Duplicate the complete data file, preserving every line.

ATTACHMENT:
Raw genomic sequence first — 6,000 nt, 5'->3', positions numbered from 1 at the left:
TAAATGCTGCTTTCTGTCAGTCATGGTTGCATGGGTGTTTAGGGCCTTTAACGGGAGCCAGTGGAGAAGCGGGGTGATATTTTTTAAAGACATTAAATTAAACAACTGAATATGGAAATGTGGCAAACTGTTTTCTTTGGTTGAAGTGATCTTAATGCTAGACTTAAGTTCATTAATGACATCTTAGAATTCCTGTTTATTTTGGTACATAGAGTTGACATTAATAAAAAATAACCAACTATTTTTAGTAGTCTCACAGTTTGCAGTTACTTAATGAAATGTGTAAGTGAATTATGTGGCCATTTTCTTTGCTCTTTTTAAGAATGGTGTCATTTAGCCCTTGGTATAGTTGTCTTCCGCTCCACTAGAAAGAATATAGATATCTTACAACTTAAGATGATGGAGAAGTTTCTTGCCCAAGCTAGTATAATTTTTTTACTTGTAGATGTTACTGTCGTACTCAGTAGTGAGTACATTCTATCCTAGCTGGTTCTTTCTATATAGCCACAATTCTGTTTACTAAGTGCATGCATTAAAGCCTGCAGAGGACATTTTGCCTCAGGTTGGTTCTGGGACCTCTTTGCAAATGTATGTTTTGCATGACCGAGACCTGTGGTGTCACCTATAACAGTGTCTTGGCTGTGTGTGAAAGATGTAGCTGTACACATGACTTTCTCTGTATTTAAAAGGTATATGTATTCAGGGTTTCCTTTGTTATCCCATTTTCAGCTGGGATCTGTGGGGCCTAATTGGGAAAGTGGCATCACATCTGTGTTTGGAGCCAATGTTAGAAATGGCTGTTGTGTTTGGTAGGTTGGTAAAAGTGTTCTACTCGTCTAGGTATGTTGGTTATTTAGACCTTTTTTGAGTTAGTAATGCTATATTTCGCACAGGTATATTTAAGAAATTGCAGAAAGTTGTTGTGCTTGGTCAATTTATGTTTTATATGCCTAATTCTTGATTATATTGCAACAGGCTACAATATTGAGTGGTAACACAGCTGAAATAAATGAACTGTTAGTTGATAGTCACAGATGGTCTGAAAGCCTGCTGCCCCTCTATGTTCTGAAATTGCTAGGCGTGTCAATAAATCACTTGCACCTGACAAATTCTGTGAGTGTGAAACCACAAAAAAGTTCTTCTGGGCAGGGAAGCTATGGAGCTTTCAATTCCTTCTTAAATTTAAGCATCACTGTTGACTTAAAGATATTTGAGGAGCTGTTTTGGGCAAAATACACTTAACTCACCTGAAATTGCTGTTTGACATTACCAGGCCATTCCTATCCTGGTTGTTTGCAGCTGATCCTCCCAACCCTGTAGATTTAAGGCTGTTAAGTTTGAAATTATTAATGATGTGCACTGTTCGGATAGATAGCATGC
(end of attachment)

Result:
Raw genomic sequence first — 6,000 nt, 5'->3', positions numbered from 1 at the left:
TAAATGCTGCTTTCTGTCAGTCATGGTTGCATGGGTGTTTAGGGCCTTTAACGGGAGCCAGTGGAGAAGCGGGGTGATATTTTTTAAAGACATTAAATTAAACAACTGAATATGGAAATGTGGCAAACTGTTTTCTTTGGTTGAAGTGATCTTAATGCTAGACTTAAGTTCATTAATGACATCTTAGAATTCCTGTTTATTTTGGTACATAGAGTTGACATTAATAAAAAATAACCAACTATTTTTAGTAGTCTCACAGTTTGCAGTTACTTAATGAAATGTGTAAGTGAATTATGTGGCCATTTTCTTTGCTCTTTTTAAGAATGGTGTCATTTAGCCCTTGGTATAGTTGTCTTCCGCTCCACTAGAAAGAATATAGATATCTTACAACTTAAGATGATGGAGAAGTTTCTTGCCCAAGCTAGTATAATTTTTTTACTTGTAGATGTTACTGTCGTACTCAGTAGTGAGTACATTCTATCCTAGCTGGTTCTTTCTATATAGCCACAATTCTGTTTACTAAGTGCATGCATTAAAGCCTGCAGAGGACATTTTGCCTCAGGTTGGTTCTGGGACCTCTTTGCAAATGTATGTTTTGCATGACCGAGACCTGTGGTGTCACCTATAACAGTGTCTTGGCTGTGTGTGAAAGATGTAGCTGTACACATGACTTTCTCTGTATTTAAAAGGTATATGTATTCAGGGTTTCCTTTGTTATCCCATTTTCAGCTGGGATCTGTGGGGCCTAATTGGGAAAGTGGCATCACATCTGTGTTTGGAGCCAATGTTAGAAATGGCTGTTGTGTTTGGTAGGTTGGTAAAAGTGTTCTACTCGTCTAGGTATGTTGGTTATTTAGACCTTTTTTGAGTTAGTAATGCTATATTTCGCACAGGTATATTTAAGAAATTGCAGAAAGTTGTTGTGCTTGGTCAATTTATGTTTTATATGCCTAATTCTTGATTATATTGCAACAGGCTACAATATTGAGTGGTAACACAGCTGAAATAAATGAACTGTTAGTTGATAGTCACAGATGGTCTGAAAGCCTGCTGCCCCTCTATGTTCTGAAATTGCTAGGCGTGTCAATAAATCACTTGCACCTGACAAATTCTGTGAGTGTGAAACCACAAAAAAGTTCTTCTGGGCAGGGAAGCTATGGAGCTTTCAATTCCTTCTTAAATTTAAGCATCACTGTTGACTTAAAGATATTTGAGGAGCTGTTTTGGGCAAAATACACTTAACTCACCTGAAATTGCTGTTTGACATTACCAGGCCATTCCTATCCTGGTTGTTTGCAGCTGATCCTCCCAACCCTGTAGATTTAAGGCTGTTAAGTTTGAAATTATTAATGATGTGCACTGTTCGGATAGATAGCATGC